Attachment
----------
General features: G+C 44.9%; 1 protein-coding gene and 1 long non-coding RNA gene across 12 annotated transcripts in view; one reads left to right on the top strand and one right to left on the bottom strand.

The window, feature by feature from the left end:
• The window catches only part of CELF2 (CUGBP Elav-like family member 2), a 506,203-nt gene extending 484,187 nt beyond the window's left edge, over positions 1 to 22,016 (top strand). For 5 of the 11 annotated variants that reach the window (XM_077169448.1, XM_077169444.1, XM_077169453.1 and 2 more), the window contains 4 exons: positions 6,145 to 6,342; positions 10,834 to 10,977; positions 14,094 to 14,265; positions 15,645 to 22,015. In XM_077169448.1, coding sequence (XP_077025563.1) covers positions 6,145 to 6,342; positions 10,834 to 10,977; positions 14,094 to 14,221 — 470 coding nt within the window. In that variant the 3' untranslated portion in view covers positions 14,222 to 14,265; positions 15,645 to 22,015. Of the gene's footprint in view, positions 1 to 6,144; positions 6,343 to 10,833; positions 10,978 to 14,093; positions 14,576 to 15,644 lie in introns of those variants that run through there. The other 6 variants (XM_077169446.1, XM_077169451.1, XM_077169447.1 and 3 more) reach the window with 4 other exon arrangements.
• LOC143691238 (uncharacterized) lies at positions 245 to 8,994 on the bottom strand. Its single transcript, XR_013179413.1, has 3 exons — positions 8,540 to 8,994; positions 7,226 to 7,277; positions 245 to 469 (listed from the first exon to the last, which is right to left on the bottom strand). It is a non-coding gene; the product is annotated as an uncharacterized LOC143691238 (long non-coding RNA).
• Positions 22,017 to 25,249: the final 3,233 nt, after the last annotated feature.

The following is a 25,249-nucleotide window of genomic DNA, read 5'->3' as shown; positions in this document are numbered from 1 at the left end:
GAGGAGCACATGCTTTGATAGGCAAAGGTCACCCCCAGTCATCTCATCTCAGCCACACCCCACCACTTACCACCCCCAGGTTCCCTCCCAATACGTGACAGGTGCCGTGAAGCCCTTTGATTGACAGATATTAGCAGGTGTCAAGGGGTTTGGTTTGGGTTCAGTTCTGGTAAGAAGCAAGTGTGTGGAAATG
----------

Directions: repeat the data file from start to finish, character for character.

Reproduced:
General features: G+C 44.9%; 1 protein-coding gene and 1 long non-coding RNA gene across 12 annotated transcripts in view; one reads left to right on the top strand and one right to left on the bottom strand.

The window, feature by feature from the left end:
• The window catches only part of CELF2 (CUGBP Elav-like family member 2), a 506,203-nt gene extending 484,187 nt beyond the window's left edge, over positions 1 to 22,016 (top strand). For 5 of the 11 annotated variants that reach the window (XM_077169448.1, XM_077169444.1, XM_077169453.1 and 2 more), the window contains 4 exons: positions 6,145 to 6,342; positions 10,834 to 10,977; positions 14,094 to 14,265; positions 15,645 to 22,015. In XM_077169448.1, coding sequence (XP_077025563.1) covers positions 6,145 to 6,342; positions 10,834 to 10,977; positions 14,094 to 14,221 — 470 coding nt within the window. In that variant the 3' untranslated portion in view covers positions 14,222 to 14,265; positions 15,645 to 22,015. Of the gene's footprint in view, positions 1 to 6,144; positions 6,343 to 10,833; positions 10,978 to 14,093; positions 14,576 to 15,644 lie in introns of those variants that run through there. The other 6 variants (XM_077169446.1, XM_077169451.1, XM_077169447.1 and 3 more) reach the window with 4 other exon arrangements.
• LOC143691238 (uncharacterized) lies at positions 245 to 8,994 on the bottom strand. Its single transcript, XR_013179413.1, has 3 exons — positions 8,540 to 8,994; positions 7,226 to 7,277; positions 245 to 469 (listed from the first exon to the last, which is right to left on the bottom strand). It is a non-coding gene; the product is annotated as an uncharacterized LOC143691238 (long non-coding RNA).
• Positions 22,017 to 25,249: the final 3,233 nt, after the last annotated feature.

The following is a 25,249-nucleotide window of genomic DNA, read 5'->3' as shown; positions in this document are numbered from 1 at the left end:
GAGGAGCACATGCTTTGATAGGCAAAGGTCACCCCCAGTCATCTCATCTCAGCCACACCCCACCACTTACCACCCCCAGGTTCCCTCCCAATACGTGACAGGTGCCGTGAAGCCCTTTGATTGACAGATATTAGCAGGTGTCAAGGGGTTTGGTTTGGGTTCAGTTCTGGTAAGAAGCAAGTGTGTGGAAATG